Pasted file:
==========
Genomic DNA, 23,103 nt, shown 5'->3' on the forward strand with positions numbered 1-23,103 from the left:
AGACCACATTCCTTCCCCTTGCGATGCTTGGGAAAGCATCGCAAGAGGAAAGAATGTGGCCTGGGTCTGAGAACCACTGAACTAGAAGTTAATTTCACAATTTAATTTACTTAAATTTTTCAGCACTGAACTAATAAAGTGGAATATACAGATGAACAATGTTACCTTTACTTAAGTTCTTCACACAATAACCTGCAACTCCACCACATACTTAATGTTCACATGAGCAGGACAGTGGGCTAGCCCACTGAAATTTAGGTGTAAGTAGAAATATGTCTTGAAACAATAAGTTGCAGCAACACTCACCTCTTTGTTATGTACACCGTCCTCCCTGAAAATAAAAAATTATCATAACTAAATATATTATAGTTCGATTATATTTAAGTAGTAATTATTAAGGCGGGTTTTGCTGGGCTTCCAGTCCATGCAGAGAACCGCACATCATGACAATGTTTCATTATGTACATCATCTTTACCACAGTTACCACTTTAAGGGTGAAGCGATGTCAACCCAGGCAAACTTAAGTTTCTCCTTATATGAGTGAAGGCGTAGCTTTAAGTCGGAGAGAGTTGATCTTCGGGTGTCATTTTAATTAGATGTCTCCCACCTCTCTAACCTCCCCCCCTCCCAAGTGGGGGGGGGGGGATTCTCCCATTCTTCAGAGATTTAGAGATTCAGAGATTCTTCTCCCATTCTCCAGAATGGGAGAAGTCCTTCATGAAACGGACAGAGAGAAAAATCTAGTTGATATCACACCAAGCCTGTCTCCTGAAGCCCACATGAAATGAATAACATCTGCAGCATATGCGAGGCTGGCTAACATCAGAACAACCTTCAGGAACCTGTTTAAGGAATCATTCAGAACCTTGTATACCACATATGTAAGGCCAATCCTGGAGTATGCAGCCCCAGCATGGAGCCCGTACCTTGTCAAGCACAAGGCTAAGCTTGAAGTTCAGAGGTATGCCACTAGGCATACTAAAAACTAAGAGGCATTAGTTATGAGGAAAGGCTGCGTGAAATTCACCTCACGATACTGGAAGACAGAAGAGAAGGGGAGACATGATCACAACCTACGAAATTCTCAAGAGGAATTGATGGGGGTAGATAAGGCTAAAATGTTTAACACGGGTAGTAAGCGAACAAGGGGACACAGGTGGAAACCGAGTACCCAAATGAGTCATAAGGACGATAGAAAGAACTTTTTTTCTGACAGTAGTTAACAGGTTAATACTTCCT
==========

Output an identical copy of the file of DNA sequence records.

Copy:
Genomic DNA, 23,103 nt, shown 5'->3' on the forward strand with positions numbered 1-23,103 from the left:
AGACCACATTCCTTCCCCTTGCGATGCTTGGGAAAGCATCGCAAGAGGAAAGAATGTGGCCTGGGTCTGAGAACCACTGAACTAGAAGTTAATTTCACAATTTAATTTACTTAAATTTTTCAGCACTGAACTAATAAAGTGGAATATACAGATGAACAATGTTACCTTTACTTAAGTTCTTCACACAATAACCTGCAACTCCACCACATACTTAATGTTCACATGAGCAGGACAGTGGGCTAGCCCACTGAAATTTAGGTGTAAGTAGAAATATGTCTTGAAACAATAAGTTGCAGCAACACTCACCTCTTTGTTATGTACACCGTCCTCCCTGAAAATAAAAAATTATCATAACTAAATATATTATAGTTCGATTATATTTAAGTAGTAATTATTAAGGCGGGTTTTGCTGGGCTTCCAGTCCATGCAGAGAACCGCACATCATGACAATGTTTCATTATGTACATCATCTTTACCACAGTTACCACTTTAAGGGTGAAGCGATGTCAACCCAGGCAAACTTAAGTTTCTCCTTATATGAGTGAAGGCGTAGCTTTAAGTCGGAGAGAGTTGATCTTCGGGTGTCATTTTAATTAGATGTCTCCCACCTCTCTAACCTCCCCCCCTCCCAAGTGGGGGGGGGGGGATTCTCCCATTCTTCAGAGATTTAGAGATTCAGAGATTCTTCTCCCATTCTCCAGAATGGGAGAAGTCCTTCATGAAACGGACAGAGAGAAAAATCTAGTTGATATCACACCAAGCCTGTCTCCTGAAGCCCACATGAAATGAATAACATCTGCAGCATATGCGAGGCTGGCTAACATCAGAACAACCTTCAGGAACCTGTTTAAGGAATCATTCAGAACCTTGTATACCACATATGTAAGGCCAATCCTGGAGTATGCAGCCCCAGCATGGAGCCCGTACCTTGTCAAGCACAAGGCTAAGCTTGAAGTTCAGAGGTATGCCACTAGGCATACTAAAAACTAAGAGGCATTAGTTATGAGGAAAGGCTGCGTGAAATTCACCTCACGATACTGGAAGACAGAAGAGAAGGGGAGACATGATCACAACCTACGAAATTCTCAAGAGGAATTGATGGGGGTAGATAAGGCTAAAATGTTTAACACGGGTAGTAAGCGAACAAGGGGACACAGGTGGAAACCGAGTACCCAAATGAGTCATAAGGACGATAGAAAGAACTTTTTTTCTGACAGTAGTTAACAGGTTAATACTTCCT